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one of the lost boys
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Normally email chain letters get binned before I read them but this one is closer to my heart

Thanks for reading


The average British soldier is 19 years old…..he is a short haired, well built lad who, under normal circumstances is considered by society as half man, half boy. Not yet dry behind the ears and just old enough to buy a round of drinks but old enough to die for his country – and for you.

He’s not particularly keen on hard work but he’d rather be grafting in Afghanistan than unemployed in the UK. He recently left comprehensive school where he was probably an average student, played some form of sport, drove a ten year old rust bucket, and knew a girl that either broke up with him when he left, or swore to be waiting when he returns home. He moves easily to rock and roll or hip-hop or to the rattle of a 7.62mm machine gun.


He is about a stone lighter than when he left home because he is working or fighting from dawn to dusk and well beyond. He has trouble spelling, so letter writing is a pain for him, but he can strip a rifle in 25 seconds and reassemble it in the dark. He can recite every detail of a machine gun or grenade launcher and use either effectively if he has to. He digs trenches and latrines without the aid of machines and can apply first aid like a professional paramedic. He can march until he is told to stop, or stay dead still until he is told to move.

He obeys orders instantly and without hesitation but he is not without a rebellious spirit or a sense of personal dignity. He is confidently self-sufficient. He has two sets of uniform with him: he washes one and wears the other. He keeps his water bottle full and his feet dry. He sometimes forgets to brush his teeth, but never forgets to clean his rifle. He can cook his own meals, mend his own clothes and fix his own hurts. If you are thirsty, he'll share his water with you; if you are hungry, his food is your food. He'll even share his life-saving ammunition with you in the heat of a firefight if you run low.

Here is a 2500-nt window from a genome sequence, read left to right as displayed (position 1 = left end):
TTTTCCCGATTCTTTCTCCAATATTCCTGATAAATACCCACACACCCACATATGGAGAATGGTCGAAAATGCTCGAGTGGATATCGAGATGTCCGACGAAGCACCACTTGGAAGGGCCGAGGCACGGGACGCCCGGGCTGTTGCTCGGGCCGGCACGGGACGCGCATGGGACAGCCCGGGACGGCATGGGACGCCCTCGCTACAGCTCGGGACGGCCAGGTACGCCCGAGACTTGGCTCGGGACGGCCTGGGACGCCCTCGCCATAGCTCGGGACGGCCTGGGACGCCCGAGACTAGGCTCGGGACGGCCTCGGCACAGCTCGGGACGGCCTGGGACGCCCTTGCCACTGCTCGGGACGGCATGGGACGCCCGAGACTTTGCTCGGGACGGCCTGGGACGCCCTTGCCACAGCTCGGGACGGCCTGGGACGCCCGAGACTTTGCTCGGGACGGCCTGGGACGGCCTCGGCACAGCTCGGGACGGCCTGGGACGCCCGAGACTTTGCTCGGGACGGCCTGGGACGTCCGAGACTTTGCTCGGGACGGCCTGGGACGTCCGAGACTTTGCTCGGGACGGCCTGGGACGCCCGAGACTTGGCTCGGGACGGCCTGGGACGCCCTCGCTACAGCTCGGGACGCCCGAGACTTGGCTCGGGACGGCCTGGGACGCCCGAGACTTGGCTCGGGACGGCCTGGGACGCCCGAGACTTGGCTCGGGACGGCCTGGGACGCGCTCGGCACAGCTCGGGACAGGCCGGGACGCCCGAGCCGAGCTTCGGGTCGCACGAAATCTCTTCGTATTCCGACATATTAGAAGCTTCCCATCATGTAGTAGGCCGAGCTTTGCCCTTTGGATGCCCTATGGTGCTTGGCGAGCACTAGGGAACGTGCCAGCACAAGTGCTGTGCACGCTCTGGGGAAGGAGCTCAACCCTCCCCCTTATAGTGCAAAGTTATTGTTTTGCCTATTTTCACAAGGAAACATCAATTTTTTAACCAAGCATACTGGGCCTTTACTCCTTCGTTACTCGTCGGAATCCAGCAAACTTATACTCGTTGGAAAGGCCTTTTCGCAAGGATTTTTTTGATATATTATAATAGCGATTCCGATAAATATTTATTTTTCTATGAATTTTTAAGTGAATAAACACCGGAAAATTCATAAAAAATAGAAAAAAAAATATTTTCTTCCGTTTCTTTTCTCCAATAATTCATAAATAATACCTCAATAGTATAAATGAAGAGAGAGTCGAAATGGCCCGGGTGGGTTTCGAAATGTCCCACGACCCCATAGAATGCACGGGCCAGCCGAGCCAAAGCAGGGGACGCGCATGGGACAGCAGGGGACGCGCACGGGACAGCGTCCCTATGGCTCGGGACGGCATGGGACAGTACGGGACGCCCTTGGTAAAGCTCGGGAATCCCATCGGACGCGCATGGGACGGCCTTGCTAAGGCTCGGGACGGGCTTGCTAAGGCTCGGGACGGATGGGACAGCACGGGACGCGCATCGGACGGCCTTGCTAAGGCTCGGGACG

He has learned to use his hands like weapons and regards his weapon as an extension of his own hands. He can save your life or he can take it, because that is his job - it's what a soldier does. He often works twice as long and hard as a civilian, draw half the pay and have nowhere to spend it, and can still find black ironic humour in it all. There's an old saying in the British Army: 'If you can't take a joke, you shouldn't have joined!'

He has seen more suffering and death than he should have in his short lifetime. He has wept in public and in private, for friends who have fallen in combat and he is unashamed to show it or admit it. He feels every bugle note of the 'Last Post' or 'Sunset' vibrate through his body while standing rigidly to attention. He's not afraid to 'Bollock' anyone who shows disrespect when the Regimental Colours are on display or the National Anthem is played; yet in an odd twist, he would defend anyone's right to be an individual. Just as with generations of young people before him, he is paying the price for our freedom. Clean shaven and baby faced he may be, but be prepared to defend yourself if you treat him like a kid.
He is the latest in a long thin line of British Fighting Men that have kept this country free for hundreds of years. He asks for nothing from us except our respect, friendship and understanding. We may not like what he does, but sometimes he doesn't like it either - he just has it to do.. Remember him always, for he has earned our respect and admiration with his blood.